WOW – wrote this post earlier this week not realizing how timely it was going to be and that I would need to do a last minute edit before it went out this morning.
Chris Whipple’s book about the role and power of the chiefs of staff for presidents Nixon through Obama, is a great read. Highly recommend – especially for my political junkie friends – and really who isn’t into politics these days?
- Whipple interviewed all seventeen chiefs of staff who remain alive today.
- He was privy to all the juicy details on how each president’s White House functioned.
- The management style of each president is crucial in determining what kind of chief of staff he wants (which is often very different from what he needs).
- The Gatekeepers delves into the details of how each president’s chief of staff ended up defining the presidency he served.
What I found most intriguing were the similarities in how many of the presidents functioned (or not) within the White House.
- The amount of chaos and hubris and vicious feuding that goes on in almost all administrations is mind-boggling.
- What was even more lamentable was how similar the issues were in so many of the administrations – from Carter to Clinton to Bush (the Decider).
- Very different presidents, but once they got into office, the hubris took over and they acted very similarly in many situations.
Read on below for which administration reminded me the most of Trump’s.
Incredibly, the Carter administration reminded me the most of the Trump White House (shocking I know!).
Quotes from the book:
- To Ham Jordan, Carter’s victory meant one thing: the outsiders had won; the Establishment had lost.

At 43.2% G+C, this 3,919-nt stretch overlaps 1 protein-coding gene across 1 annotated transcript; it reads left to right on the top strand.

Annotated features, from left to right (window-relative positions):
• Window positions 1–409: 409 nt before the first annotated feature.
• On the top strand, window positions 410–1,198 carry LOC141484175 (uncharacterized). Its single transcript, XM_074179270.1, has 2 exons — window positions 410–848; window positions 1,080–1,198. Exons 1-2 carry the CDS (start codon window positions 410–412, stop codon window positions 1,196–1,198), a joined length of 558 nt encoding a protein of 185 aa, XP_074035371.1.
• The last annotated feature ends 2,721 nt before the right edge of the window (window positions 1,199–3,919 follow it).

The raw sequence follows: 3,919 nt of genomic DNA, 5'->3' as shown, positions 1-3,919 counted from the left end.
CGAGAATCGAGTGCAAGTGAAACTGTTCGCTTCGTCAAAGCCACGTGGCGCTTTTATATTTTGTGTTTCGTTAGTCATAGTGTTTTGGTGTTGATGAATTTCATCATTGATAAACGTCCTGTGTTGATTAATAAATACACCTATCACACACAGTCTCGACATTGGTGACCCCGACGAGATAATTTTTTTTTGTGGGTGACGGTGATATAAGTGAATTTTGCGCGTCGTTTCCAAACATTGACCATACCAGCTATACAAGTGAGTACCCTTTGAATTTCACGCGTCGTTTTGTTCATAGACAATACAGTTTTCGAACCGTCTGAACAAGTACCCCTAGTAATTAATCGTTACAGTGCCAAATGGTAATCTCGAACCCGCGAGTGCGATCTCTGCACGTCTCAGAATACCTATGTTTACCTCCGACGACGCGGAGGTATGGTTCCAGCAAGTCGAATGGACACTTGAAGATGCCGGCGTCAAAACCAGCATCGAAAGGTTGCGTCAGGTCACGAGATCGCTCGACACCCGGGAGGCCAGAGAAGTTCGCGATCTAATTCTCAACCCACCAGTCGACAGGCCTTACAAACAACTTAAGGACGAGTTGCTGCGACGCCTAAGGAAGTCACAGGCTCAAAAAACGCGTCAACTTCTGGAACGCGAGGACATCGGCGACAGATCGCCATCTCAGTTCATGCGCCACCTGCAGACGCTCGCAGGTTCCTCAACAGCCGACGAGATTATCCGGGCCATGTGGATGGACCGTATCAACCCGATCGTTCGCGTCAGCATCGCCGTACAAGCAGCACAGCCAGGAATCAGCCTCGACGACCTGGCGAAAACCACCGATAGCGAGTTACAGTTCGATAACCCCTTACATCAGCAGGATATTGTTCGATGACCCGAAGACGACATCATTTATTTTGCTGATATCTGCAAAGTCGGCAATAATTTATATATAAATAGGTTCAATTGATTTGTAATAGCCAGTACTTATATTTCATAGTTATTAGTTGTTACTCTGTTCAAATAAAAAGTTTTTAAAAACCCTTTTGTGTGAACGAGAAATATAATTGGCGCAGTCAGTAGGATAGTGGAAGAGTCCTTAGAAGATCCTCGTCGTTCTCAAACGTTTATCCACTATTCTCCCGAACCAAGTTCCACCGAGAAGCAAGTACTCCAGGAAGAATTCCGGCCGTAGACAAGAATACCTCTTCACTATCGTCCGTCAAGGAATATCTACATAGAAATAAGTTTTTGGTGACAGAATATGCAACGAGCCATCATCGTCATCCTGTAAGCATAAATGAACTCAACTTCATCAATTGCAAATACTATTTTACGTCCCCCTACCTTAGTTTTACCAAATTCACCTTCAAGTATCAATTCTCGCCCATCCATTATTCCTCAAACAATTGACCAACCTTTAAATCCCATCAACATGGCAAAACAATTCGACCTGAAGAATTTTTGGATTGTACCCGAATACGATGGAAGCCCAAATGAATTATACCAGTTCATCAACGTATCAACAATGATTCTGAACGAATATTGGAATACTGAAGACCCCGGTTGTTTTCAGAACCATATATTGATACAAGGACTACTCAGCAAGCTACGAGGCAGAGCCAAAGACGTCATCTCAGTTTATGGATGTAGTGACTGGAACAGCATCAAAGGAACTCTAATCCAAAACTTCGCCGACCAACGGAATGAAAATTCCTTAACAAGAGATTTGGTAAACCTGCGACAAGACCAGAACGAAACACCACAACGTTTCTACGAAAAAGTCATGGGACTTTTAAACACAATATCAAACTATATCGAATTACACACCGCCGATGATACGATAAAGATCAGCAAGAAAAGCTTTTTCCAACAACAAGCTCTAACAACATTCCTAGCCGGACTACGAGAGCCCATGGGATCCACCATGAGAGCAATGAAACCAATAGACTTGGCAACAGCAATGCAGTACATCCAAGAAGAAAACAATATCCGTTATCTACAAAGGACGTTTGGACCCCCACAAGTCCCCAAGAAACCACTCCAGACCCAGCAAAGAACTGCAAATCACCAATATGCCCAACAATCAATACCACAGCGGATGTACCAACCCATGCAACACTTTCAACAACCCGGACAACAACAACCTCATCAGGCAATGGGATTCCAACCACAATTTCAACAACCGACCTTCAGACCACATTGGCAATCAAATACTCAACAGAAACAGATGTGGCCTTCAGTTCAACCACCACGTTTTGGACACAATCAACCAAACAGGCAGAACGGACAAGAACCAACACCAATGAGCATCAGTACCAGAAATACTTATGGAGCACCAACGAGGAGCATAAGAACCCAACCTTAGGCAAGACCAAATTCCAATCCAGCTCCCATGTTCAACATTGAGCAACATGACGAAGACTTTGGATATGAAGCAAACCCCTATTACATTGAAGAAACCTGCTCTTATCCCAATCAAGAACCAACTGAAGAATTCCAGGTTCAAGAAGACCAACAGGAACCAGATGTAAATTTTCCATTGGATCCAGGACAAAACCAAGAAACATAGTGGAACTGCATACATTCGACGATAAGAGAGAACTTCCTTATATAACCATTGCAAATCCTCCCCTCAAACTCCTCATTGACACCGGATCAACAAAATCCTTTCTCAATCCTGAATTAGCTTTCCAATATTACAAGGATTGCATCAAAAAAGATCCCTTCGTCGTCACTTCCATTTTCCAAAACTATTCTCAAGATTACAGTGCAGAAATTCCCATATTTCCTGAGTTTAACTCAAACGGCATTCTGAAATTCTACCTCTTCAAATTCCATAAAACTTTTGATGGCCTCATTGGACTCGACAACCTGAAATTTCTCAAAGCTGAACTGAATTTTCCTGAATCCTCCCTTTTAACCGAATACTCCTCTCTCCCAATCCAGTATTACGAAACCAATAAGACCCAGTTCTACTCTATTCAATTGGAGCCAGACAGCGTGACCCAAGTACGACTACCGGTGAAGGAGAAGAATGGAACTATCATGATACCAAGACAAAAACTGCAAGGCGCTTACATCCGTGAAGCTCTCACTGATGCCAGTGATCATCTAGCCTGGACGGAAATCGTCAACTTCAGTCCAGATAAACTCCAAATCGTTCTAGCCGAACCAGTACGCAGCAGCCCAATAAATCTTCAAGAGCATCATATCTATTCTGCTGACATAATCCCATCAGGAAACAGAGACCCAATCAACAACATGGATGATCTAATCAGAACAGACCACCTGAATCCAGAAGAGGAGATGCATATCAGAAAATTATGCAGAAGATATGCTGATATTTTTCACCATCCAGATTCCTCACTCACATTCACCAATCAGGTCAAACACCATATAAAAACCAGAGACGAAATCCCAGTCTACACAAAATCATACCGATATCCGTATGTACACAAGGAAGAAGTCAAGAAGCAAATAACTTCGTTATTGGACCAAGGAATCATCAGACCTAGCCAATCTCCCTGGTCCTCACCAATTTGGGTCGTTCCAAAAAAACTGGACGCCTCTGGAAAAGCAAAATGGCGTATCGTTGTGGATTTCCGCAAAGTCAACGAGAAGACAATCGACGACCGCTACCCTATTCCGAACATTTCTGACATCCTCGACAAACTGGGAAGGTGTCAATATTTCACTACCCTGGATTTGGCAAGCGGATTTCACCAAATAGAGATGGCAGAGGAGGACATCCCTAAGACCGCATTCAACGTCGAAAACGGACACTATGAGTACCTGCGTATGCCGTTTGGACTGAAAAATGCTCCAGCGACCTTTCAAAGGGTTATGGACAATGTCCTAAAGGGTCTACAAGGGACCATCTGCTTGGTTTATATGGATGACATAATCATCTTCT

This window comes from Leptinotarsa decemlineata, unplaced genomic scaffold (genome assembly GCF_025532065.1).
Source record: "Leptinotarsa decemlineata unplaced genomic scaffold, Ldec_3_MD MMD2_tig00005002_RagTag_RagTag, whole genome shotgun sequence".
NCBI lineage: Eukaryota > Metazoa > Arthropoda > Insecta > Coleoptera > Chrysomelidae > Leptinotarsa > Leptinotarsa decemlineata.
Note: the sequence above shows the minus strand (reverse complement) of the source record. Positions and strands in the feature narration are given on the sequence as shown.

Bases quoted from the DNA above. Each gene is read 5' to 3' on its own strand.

- The new administration would answer to the American people – not to Capitol Hill’s powers that be.
- Carter saw himself as the guy whom everybody had dismissed…
- Carter didn’t want a chief of staff. He thought he could figure it out. He’d done everything else in an unusual way. So why not this?
- And on and on…
Other presidents who reminded me of Trump included Nixon (of course) and Clinton (total chaos and no desire over the first two years to have a strong chief of staff).
On the other hand, Reagan and George H.W. Bush ran the tightest ships throughout most of their presidencies.
- They made relatively few mistakes in who they selected for this most important position. Their embrace of strong and accomplished chiefs of staff says a lot about them.
Not sure whether Whipple ran out of steam, or whether there hasn’t been sufficient time for reflection, but the chapters on Obama’s White House seemed pretty thin.
- However, I absolutely adore the picture of Obama with his final chief, Denis McDonough (lower left above).
- They were very close, like brothers, and this photo was of the walk they took every evening (called The Wrap).
- McDonough would always have his red folder with him as well as notecards to jot down do-outs coming out of their walk-and-talks. I admire the discipline and the trust they had in each other.
Based on everything we know about Donald Trump, it was always highly likely that Reince Priebus would not survive the first year.
- Barely 6 months as it turns out but the writing was on the wall since day 1
- He never had the respect of the President
- And once the staff just stopped attending his daily briefings since they knew he had no power, well….
But now what? No modern-day president has ever succeeded without a strong and effective chief of staff. Fingers crossed General Kelly can bring some order to a White House that even the NY Post has resorted to calling the “craziest reality show on TV”.